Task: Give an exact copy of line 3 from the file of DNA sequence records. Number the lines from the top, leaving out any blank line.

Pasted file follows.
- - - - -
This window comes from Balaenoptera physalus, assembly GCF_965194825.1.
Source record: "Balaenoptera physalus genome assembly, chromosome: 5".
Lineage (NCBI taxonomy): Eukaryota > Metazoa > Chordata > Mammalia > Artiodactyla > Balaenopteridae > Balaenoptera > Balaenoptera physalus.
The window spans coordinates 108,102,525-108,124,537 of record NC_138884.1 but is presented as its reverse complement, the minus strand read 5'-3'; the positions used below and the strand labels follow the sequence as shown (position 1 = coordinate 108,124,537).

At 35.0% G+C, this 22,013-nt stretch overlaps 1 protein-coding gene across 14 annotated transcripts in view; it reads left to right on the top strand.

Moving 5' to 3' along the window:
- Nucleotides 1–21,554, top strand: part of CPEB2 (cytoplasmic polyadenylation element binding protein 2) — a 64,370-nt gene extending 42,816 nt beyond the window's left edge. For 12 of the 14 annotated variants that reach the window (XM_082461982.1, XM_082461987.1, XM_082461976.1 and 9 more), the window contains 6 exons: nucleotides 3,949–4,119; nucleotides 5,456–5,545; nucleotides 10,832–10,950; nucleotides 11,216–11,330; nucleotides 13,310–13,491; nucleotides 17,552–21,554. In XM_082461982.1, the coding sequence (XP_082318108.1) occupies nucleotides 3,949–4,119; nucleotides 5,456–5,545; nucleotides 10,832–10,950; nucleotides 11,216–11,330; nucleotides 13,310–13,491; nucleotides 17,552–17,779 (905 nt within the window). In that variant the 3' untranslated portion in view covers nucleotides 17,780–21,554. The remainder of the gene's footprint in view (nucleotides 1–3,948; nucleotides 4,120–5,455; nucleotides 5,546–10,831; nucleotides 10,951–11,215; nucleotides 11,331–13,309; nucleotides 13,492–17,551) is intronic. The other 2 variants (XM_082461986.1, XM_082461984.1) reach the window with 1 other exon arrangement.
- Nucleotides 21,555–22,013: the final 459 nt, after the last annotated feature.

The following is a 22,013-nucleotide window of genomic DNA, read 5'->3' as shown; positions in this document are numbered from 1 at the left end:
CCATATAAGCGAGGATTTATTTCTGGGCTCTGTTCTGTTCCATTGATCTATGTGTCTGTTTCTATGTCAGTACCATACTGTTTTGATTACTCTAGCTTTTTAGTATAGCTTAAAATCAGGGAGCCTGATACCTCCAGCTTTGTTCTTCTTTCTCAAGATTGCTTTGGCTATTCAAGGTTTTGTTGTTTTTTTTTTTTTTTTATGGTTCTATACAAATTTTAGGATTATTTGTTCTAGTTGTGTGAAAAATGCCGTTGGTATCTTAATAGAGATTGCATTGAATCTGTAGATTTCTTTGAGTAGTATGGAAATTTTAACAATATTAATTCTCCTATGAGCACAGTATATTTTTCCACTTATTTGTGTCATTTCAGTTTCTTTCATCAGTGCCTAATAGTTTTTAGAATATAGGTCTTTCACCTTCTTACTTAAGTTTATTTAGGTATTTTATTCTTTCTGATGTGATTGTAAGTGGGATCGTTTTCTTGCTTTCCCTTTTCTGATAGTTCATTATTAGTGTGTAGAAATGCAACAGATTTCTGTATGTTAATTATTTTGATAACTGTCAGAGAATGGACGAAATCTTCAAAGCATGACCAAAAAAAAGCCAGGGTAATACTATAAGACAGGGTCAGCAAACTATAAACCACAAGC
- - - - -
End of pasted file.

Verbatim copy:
Lineage (NCBI taxonomy): Eukaryota > Metazoa > Chordata > Mammalia > Artiodactyla > Balaenopteridae > Balaenoptera > Balaenoptera physalus.